• Economics (Money and abstraction; Money, asceticism, and accumulation); Esoteric art of East Asia (Imagery in the Esoteric tradition: doctrine and practice); Esoteric art of South and Southeast Asia (Visual supports for ritual meditation; Transcendent pantheon in esoteric art; Regional variations); Ethics (Sources of ethical thinking; Comparisons with Western ethics);
  • Faith (Summary interpretation); Folk religion in Japan (Folk religion, Buddhism, and worldly beliefs; Folk heroes and pilgrimage customs); Folk religion in Southeast Asia (Brahmanism);
  • Hells (Number and arrangement of hells); Images of hells (Mulian); Buddhist art in the Himalayas (Bhutan); Huayan art (Japan; Southeast Asia); Huayan school (Early history; Dushun; Zhiyan; Fazang; Huiyuan; Chengguan; Zongmi; Li Tongxuan; Further spread and influence; Taxonomies of teachings);
  • India (The sangha and social norms (5th or 4th century BCE); The Buddha's death and the first council (5th or 4th century BCE); Asoka Maurya (3rd century BCE); A time of change and development (2nd century BCE - 4th century CE)); Buddhist art in India (Pillars and edicts of the Mauryan emperor Asoka (mid-3rd century BCE); Rock-cut architecture (1st century BCE - 2nd century CE); Painting and sculpture at Ajanta (5th century CE) and related sites; Final phase of Buddhist art in India (6th-12th centuries CE));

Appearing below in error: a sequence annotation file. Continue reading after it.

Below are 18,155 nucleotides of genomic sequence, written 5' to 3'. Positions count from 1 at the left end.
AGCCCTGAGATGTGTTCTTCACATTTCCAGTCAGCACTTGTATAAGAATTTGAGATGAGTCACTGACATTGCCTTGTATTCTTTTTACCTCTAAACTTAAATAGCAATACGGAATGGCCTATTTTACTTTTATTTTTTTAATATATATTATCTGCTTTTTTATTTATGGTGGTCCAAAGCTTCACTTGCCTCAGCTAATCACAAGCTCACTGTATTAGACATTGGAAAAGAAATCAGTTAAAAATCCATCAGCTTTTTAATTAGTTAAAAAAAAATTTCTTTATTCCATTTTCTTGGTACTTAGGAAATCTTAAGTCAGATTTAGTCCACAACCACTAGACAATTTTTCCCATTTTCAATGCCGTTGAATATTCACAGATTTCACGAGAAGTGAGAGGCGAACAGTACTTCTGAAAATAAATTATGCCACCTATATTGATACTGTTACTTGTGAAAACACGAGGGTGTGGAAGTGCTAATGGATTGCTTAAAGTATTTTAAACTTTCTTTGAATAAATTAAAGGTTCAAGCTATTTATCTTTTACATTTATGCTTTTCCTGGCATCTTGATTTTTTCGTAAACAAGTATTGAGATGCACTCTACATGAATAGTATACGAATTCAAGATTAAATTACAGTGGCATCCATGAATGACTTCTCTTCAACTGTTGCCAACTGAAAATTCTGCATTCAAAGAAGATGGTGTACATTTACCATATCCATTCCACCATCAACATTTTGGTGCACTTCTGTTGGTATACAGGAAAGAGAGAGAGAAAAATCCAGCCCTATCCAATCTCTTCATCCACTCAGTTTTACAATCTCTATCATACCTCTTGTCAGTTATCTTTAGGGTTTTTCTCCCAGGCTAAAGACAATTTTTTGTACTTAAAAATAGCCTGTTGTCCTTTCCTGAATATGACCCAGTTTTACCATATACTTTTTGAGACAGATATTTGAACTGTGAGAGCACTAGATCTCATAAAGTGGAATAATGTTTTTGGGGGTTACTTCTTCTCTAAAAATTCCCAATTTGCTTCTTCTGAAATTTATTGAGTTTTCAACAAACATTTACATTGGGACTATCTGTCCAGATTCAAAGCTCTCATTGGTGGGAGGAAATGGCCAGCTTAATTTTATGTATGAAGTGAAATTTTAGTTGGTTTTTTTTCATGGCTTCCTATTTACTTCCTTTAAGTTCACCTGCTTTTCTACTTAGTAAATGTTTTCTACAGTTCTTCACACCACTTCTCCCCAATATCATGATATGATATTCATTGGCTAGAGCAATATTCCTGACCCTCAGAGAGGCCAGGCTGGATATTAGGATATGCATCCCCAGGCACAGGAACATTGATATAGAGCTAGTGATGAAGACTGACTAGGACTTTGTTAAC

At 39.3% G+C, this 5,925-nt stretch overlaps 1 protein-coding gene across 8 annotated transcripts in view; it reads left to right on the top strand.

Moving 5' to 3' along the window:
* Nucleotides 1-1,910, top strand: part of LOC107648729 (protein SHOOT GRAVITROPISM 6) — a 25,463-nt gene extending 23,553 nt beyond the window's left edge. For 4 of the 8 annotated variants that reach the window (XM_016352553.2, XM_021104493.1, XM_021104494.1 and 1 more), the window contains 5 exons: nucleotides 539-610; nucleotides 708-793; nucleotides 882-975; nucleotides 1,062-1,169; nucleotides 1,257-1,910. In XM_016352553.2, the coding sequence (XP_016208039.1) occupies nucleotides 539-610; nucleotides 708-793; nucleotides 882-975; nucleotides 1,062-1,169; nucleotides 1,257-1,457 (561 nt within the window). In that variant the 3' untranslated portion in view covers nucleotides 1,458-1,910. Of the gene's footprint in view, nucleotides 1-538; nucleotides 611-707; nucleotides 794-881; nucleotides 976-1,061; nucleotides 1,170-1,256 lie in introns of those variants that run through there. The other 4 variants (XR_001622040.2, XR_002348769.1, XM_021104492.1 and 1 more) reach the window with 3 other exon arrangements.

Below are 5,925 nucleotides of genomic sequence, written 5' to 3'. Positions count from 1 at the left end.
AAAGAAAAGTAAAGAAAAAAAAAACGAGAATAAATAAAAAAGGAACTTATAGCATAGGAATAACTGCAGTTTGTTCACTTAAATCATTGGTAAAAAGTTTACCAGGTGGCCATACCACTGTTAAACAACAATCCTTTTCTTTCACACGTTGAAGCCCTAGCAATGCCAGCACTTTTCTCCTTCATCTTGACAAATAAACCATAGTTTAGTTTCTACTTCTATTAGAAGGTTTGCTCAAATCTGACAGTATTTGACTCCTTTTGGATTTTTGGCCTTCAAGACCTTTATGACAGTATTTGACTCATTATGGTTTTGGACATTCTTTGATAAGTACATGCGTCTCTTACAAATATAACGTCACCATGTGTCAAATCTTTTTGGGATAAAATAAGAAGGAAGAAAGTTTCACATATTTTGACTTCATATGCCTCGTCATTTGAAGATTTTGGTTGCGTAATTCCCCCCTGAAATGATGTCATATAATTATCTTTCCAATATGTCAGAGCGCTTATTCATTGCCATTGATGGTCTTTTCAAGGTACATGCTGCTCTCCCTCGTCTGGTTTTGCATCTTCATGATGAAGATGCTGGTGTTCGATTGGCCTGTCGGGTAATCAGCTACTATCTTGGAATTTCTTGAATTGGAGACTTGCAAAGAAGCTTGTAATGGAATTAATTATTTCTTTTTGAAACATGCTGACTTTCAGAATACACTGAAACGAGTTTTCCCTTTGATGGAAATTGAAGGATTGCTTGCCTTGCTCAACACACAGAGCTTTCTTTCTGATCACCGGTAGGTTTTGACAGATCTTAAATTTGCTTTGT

• Buddhist art in Japan (Painted images); Japanese royal family and Buddhism (Royal culture and Buddhism; Buddhist accession rites and Shinto);
  • Kalacakra (History); Buddhist art in Korea (Buddhist monastery architecture; Pagodas and reliquaries; Buddhist paraphenalia);
  • Laity (Laity in Theravada countries); Languages (Retention or translation – Central Asia, Retention or translation - China and East Asia, Retention or translation - Tibet and Mongolia, Retention or translation - South and Southeast Asia, Retention or translation - Modern vernaculars); Local divinities and Buddhism (Buddhist cosmology and popular religious practices concerning the afterlife; The problem of syncretism); Lotus Sutra (Central themes of the Lotus Sutra – The one vehicle and skillful means, Central themes of the Lotus Sutra - Universal buddhahood, Central themes of the Lotus Sutra - The primordial Buddha; The Lotus Sutra and specific schools);